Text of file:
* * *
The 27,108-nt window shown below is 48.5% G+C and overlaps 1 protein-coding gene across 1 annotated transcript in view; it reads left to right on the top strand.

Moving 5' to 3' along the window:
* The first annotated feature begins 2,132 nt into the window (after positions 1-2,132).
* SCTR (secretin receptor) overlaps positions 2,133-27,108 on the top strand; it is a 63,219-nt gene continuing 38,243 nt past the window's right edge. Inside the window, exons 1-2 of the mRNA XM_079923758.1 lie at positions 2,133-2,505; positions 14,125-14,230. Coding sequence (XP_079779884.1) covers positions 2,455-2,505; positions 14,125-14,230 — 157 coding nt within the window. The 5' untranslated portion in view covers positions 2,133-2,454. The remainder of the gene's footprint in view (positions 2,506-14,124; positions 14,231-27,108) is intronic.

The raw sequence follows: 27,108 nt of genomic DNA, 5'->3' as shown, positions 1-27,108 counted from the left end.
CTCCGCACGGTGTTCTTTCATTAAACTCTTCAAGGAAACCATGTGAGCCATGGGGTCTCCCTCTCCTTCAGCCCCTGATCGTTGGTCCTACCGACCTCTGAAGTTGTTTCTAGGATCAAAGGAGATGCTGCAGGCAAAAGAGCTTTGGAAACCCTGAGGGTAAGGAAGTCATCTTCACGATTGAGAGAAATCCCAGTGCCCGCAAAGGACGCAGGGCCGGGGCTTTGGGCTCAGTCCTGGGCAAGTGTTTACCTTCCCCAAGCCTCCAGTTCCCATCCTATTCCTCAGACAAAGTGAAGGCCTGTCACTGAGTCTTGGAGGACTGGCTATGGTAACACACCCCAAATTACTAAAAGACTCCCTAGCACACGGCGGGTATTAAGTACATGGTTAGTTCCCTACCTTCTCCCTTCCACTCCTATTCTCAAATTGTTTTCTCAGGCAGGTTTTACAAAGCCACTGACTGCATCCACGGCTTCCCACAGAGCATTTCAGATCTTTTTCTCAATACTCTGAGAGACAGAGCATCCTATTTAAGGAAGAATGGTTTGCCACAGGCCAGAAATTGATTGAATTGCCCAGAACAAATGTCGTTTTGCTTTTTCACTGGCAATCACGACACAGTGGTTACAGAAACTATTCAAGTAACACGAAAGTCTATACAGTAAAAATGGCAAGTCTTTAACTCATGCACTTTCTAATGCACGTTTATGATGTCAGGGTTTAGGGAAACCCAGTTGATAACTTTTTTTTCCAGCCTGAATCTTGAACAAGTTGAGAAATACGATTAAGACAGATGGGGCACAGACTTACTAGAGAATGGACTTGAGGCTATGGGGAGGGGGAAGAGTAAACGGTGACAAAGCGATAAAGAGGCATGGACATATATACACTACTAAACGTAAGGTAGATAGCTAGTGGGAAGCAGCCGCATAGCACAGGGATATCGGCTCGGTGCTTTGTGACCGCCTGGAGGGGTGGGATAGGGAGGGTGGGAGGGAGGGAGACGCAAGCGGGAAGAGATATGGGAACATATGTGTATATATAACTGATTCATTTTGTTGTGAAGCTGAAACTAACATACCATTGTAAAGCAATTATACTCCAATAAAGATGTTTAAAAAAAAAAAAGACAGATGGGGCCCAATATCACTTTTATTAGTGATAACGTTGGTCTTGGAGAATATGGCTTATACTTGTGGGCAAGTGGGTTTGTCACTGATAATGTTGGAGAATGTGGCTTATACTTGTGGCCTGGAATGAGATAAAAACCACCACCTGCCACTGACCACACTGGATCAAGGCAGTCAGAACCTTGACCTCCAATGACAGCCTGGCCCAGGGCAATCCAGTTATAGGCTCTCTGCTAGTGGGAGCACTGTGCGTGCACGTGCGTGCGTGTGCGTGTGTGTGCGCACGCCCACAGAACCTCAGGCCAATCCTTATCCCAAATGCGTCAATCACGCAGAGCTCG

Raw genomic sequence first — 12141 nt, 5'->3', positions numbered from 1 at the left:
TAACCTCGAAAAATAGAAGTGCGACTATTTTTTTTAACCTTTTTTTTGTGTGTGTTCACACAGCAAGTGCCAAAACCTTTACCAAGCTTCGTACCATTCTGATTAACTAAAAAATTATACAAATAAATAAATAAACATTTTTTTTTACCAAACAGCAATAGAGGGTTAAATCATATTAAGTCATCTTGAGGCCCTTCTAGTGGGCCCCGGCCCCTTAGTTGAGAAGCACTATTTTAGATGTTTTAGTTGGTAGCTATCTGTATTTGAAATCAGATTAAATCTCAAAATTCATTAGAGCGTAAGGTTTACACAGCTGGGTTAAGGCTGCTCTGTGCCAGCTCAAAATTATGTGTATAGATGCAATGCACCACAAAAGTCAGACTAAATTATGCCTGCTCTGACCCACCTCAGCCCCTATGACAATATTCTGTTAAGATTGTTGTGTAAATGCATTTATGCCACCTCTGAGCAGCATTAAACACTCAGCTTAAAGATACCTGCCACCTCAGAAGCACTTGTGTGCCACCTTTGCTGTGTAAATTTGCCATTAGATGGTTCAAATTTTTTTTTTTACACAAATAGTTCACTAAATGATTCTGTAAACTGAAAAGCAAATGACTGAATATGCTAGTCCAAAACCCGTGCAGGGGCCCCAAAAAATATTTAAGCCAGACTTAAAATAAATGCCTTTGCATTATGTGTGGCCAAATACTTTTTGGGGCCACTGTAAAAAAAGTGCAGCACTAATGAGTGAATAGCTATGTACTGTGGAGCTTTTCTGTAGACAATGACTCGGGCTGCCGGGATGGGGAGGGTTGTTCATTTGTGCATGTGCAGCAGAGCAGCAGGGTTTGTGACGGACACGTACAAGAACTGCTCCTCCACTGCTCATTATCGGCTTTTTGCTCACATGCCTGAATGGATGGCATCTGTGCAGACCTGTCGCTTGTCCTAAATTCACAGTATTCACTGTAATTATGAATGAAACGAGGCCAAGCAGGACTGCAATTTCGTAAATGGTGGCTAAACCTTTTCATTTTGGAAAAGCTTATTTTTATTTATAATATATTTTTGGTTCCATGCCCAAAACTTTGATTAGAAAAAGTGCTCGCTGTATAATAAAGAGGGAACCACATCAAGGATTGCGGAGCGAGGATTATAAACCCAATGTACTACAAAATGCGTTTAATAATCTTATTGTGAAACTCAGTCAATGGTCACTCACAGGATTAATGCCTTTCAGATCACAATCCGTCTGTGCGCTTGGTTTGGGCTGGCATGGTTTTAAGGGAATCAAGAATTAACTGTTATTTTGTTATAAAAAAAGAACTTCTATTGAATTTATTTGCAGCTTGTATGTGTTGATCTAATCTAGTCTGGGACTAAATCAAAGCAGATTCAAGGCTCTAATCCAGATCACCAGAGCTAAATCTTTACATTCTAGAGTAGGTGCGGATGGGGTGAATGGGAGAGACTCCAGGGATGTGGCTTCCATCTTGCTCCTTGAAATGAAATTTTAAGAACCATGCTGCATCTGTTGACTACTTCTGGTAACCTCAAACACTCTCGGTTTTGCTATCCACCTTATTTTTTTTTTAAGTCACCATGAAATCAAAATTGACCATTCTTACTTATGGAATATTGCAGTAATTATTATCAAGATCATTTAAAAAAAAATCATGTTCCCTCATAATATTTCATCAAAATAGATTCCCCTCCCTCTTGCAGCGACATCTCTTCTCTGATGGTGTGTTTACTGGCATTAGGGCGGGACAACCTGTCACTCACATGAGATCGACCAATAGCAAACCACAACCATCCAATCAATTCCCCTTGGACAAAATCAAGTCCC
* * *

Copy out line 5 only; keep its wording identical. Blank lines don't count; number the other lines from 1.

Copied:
The raw sequence follows: 27,108 nt of genomic DNA, 5'->3' as shown, positions 1-27,108 counted from the left end.